It also notes, in passing, that the adventure can be rethemed. This isn’t really handled except as an off hand remark. The entire text would be stronger if it gave some advice on retheming to other environments than “pretty girl.” A page or half page on this would be great, although once exposed to the core concept in the text it would be pretty easy to work up something yourself. It’s not exactly a template, but it’s pretty easy to see how you could use it as one. 

I’m less thrilled about the way important information is mixed in to the event text. At the end of an event there may be a note about what to do if the players suspect something, or work against it, etc. These sections would be better if pulled out of the main event text and placed at the front of rear of the event section; making a DM hunt for something is never a good idea, especially when the designer acknowledges that this is just a guideline and things may jump around a bit as the party questions the temptations/entity.

So, good idea but not the strongest implementation. Both the theme “pretty girl” and the power power levels involved are not exactly enough, I think. Further, it could be organized better to provide advice to the DM and handle retheming better. It does have a good write up on the possession entity and what it wants/doesn’t want, which is always a good way to handle an NPC and give advice to the DM on how to handle them.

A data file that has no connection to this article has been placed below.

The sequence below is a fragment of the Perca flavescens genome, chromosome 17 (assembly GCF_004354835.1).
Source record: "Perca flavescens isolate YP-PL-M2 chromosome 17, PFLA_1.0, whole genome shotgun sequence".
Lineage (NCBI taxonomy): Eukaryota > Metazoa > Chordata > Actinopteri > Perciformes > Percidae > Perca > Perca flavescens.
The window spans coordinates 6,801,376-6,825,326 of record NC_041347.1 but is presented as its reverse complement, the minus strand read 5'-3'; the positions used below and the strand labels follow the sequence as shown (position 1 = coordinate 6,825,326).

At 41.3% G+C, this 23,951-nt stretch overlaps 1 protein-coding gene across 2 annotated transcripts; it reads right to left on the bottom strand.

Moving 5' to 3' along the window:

It’s mere existence, and reading it, can generate a lot of ideas for the DM and as a kind of oblique guide to cursed artifacts its interesting in that respect. It’s not the Be All book for the subject, and is weaker because of its omissions in that area, but if you have some interest in that area (and you should) it’s worth checking out to get some ideas … which is a rare thing indeed for me to say. 

This is Pay What you Want at DriveThru with a suggested price of $1. 

https://www.drivethrurpg.com/product/320636/The-Face-of-the-Temptress?1892600

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3 Responses to The Face of the Temptress

  1. Bigby's Affirmative Consent Lubed Fist says:

    RELEVANT

  2. Bigby's Affirmative Consent Lubed Fist says:

    On a serious note, it seems that the approach promulgated by this product is a ‘cursed object as NPC’ model. I would be very leery about crippling player agency to simulate ‘possession’, but using a combination of benefits and drawbacks to push the agenda of the malevolent spirit seems like a way to go… commit an evil act, get a benefit, don’t commit an evil act, take a penalty.

    The idea that the possessing entity is so ancient could be used as a nice adventure seed. “This spirit is so old, the current god of the cleric will require a quest for archaic materials to effect an exorcism.”

  3. Brian Rideout says:

    Thanks so much for your review. I took it to heart and overhauled the format, added additional villains, and expanded on the whys, hows, and motivation of Bassanta. I appreciate the feedback.